Western Cum is Cory Hanson’s Surreal, Unforgettable Pastoral of Guitars, Ghosts and Deep Sea Fantasies

The Los Angeles singer/songwriter’s latest solo effort is a merciless, gravitational, witty and absurd benchmark of technicolor rock ‘n’ roll

Music Reviews Cory Hanson
Western Cum is Cory Hanson’s Surreal, Unforgettable Pastoral of Guitars, Ghosts and Deep Sea Fantasies

As I lay on my couch and allow myself to be fully ensconced within the world Cory Hanson has built on his latest record, Western Cum, I am transported to an alternate dimension. It’s not just an ace title; this record turns me inside out. I stick a pair of devil’s horns up to the heavens as Hanson careens into a firewall of riffs and sings about sardine-sized submarines and cocaine taped to a set of balls. That in no way is meant to imply that Hanson is not taking himself seriously on Western Cum. In fact, the truth is wholly the opposite. The album is a meticulous, thoughtful ode to the guitar-forward rock ‘n’ roll that can make Baby Boomer dads quake in their own wetness and convulse into uncontrollable head-banging. From the very first lick, in a moment where the musical zeitgeist has never needed old school rock ‘n’ roll so deeply, Western Cum heeds the call.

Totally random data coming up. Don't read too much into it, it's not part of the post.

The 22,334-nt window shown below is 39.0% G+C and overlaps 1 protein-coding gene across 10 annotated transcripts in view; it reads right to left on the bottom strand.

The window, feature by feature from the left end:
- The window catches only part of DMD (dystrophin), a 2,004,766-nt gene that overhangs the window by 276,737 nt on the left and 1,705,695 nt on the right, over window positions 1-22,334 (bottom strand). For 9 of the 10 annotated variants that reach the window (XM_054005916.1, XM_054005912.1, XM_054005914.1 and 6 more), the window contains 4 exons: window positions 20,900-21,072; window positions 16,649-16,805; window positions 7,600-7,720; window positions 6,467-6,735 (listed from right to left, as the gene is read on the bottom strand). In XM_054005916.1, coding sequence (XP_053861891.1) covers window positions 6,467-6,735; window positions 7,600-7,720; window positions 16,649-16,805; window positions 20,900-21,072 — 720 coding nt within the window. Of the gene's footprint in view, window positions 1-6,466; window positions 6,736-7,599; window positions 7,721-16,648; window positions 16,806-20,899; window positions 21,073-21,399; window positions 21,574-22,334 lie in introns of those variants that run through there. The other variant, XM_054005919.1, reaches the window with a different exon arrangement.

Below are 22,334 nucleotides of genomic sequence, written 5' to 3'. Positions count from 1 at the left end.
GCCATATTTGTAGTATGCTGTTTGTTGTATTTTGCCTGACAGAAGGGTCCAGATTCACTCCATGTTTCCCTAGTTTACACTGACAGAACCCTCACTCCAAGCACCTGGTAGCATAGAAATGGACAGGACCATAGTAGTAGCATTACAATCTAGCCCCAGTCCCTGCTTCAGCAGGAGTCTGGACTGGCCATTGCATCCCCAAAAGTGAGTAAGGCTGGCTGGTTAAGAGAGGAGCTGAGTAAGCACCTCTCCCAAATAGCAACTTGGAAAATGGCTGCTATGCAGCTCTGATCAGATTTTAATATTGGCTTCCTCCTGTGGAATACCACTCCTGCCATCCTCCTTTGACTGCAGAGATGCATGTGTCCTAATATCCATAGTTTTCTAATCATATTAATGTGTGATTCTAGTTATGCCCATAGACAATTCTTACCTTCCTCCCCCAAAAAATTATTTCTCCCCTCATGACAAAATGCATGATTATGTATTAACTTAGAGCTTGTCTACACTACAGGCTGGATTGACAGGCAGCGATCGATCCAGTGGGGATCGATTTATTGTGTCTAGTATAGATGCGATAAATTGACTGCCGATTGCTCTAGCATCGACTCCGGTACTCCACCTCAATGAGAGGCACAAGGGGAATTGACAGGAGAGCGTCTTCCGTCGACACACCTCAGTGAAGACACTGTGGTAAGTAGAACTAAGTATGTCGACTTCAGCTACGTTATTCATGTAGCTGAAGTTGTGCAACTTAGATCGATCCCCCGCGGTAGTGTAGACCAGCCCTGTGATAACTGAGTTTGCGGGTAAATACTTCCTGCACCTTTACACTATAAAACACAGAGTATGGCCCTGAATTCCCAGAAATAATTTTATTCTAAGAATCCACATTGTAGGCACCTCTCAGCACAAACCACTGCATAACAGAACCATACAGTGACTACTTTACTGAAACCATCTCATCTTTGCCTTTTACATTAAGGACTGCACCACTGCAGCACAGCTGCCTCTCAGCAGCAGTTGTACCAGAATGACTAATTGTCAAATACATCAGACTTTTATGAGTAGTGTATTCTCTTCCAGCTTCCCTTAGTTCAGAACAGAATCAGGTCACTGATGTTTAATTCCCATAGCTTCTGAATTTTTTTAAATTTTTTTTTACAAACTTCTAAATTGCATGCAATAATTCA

When he’s not moonlighting as a mountain-moving shredder, Hanson is the frontman for the psych-rock band Wand. But Western Cum sounds nothing like anything Wand has ever made, and that’s refreshing—if only for the sake of us getting to see Hanson flex his solo muscles in ways that being a part of a full machine might be limiting. Here, he is the machine. In 2021, he released his sophomore LP Pale Horse Rider, which did begin to gnaw at the sound he fully embellishes on Western Cum.

But that album could have never foreshadowed the sonic potential that Hanson was destined to unleash two years later. As opening track “Wings” begins, we are welcomed by a windows-down, empty highway barnburner of a riff. It’s Americana and head-swelling, full of poetry and colloquialisms hardwired to curdle the aches of any contemporary dystopia. Western Cum is not thematically conceptual beyond two throughlines: a playful take on the type of songwriting that turned outlaws into platinum recording artists and a duo of bonkers-glitzy axes that wail in unison.

You can point to any moment on Western Cum and make note of a reference point. There are flashes of the Rolling Stones here, a flicker of Edgar Winter Group there—but the constant for me is how Hanson evokes a Wall of Sound approach with his guitars that Post Animal similarly did five years ago on When I Think of You in a Castle. There’s also a lot—and I mean a lot—of Thin Lizzy reliquaries sprinkled throughout this thing—and I love every single winking instance. Phil Lynott would eat this shit up, I’m sure of it. The electric guitars on “Housefly” could find a good home someplace on the soundtrack of an early-2000s, raunchy buddy flick. Though it holds true to some semblance of an aching 1970s glam architecture, one of the best parts of Western Cum is how often its songs flirt with butt-rock tendencies—and the whole album fearlessly revels in whatever unorthodox or guiltily pleasurable route it needs to take.